Huffpost Divorce
The Blog

Featuring fresh takes and real-time analysis from HuffPost's signature lineup of contributors

Susan Pease Gadoua Headshot

Chinese Woman Wants Out of Marriage and Motherhood

Posted: Updated:

An international news story broke recently about a woman in China who wants to give her two-month-old infant boy up for adoption -- for free -- due to her impending divorce from the boy's father.

The thirty-year-old mother, referred to simply as "Ms. Li," still has to get permission from her son's father and then go through the appropriate legal channels to put her baby up for adoption, but she has already begun putting the word out.

It appears that the Chinese public has had a great deal to say about this decision. The 10,000 plus responses ranged from utter outrage and disbelief to compassion and understanding. Comments such as the following were common:

"So irresponsible. We still call this a mother? This makes me so angry,"
"Speechless"

In a culture that closed its international adoption doors to single women in the United States from 2007 to 2011 for fear that their orphans would not be well cared for, the level of opposition to Ms. Li's desire to adopt out her son seems quite ironic (or hypocritical, depending on your vantage point).

This is the same culture that, due to their one-child-per-couple policy, has for years given up female first-borns (95% of the children in orphanages are female).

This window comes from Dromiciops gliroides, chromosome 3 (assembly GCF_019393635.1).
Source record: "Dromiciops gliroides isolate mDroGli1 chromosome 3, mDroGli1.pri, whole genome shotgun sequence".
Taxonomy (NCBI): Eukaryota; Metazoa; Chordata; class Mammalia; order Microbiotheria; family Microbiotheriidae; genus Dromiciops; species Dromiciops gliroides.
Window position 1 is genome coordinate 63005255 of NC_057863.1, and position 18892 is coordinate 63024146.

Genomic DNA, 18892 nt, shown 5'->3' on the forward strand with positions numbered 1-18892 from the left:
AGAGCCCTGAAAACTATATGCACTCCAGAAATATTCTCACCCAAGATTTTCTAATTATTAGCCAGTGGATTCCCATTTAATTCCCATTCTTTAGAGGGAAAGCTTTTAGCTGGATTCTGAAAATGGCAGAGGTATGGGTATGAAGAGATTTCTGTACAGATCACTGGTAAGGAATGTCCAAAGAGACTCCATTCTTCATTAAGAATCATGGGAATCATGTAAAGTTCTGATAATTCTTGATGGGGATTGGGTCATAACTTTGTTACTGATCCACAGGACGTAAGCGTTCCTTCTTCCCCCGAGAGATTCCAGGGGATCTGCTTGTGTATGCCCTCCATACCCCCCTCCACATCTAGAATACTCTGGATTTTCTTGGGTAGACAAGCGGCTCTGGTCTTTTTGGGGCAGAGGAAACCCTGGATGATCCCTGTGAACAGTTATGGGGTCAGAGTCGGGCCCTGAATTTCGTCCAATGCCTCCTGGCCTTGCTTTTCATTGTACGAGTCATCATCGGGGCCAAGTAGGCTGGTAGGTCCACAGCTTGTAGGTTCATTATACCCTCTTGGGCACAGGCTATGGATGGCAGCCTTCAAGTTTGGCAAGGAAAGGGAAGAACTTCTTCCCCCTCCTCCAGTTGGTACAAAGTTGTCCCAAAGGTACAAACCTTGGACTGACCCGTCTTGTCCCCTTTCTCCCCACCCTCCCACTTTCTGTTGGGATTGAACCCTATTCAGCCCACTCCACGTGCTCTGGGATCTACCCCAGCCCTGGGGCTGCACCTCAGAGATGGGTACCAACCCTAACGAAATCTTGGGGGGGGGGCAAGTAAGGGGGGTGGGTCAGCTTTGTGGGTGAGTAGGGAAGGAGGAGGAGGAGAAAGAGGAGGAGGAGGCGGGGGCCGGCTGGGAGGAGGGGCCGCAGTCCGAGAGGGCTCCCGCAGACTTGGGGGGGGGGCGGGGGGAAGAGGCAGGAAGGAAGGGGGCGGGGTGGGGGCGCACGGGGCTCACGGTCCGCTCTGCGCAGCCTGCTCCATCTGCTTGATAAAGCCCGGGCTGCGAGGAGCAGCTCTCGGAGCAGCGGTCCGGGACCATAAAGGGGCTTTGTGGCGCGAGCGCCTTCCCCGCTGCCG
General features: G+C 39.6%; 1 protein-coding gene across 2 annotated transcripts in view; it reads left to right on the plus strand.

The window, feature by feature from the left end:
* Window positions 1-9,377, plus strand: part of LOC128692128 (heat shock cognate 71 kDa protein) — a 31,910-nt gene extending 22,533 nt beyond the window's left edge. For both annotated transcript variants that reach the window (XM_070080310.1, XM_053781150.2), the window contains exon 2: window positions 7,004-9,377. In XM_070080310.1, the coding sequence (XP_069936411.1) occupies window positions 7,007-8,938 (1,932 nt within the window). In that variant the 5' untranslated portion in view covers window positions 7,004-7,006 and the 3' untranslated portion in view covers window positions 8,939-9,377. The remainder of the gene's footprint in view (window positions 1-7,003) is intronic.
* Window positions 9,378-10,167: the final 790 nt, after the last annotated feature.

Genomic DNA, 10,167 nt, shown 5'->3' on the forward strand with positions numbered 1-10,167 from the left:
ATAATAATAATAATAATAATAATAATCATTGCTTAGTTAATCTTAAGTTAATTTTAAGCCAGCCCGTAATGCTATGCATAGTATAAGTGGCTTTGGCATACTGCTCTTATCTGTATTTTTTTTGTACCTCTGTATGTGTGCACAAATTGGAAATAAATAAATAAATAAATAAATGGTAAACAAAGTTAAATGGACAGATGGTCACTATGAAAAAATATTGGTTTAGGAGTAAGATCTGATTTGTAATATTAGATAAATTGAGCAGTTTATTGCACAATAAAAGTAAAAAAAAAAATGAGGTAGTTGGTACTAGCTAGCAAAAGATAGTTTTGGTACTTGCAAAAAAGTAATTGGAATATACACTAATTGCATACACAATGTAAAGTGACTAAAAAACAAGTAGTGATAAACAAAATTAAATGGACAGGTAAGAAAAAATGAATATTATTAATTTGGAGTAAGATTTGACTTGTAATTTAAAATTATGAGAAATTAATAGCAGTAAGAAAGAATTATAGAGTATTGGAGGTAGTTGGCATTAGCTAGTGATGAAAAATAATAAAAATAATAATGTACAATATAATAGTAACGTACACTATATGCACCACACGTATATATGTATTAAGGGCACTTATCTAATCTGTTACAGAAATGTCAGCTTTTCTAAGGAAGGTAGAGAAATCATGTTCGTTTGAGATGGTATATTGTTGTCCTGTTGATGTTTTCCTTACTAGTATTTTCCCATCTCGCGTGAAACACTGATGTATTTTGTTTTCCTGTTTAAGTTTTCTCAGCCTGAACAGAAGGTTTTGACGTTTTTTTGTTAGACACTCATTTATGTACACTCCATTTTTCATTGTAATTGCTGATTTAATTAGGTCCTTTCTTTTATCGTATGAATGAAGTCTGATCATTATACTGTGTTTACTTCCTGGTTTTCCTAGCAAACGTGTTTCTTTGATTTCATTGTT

Ms. Li clearly wants the best for her son. Since she was not ready to raise a child on her own, she is willing to give him up to someone who can handle this huge responsibility. Is that really so wrong?

I can think of dozens of instances, especially during the recent economic downturn, when single parents have struggled tremendously to provide for their children. I have also heard many parents say that, while they feel guilty for saying and feeling it, they wish they hadn't had children or that they didn't have to worry about their kids while resources were so tight.

It is a huge responsibility to raise a child -- even in a two-parent household. When economic times are hard, everyone suffers, but perhaps no one more than helpless and dependent children.

When you've made your decision to go, should your children go too?

If you are a parent who has struggled to maintain custody and care of your kids following a divorce, or if you had to give them to a relative to take care of them, please write and tell us about your experience.

What's your opinion? Please leave a comment at the end of this article or contact us personally at "info@changingmarriage.com."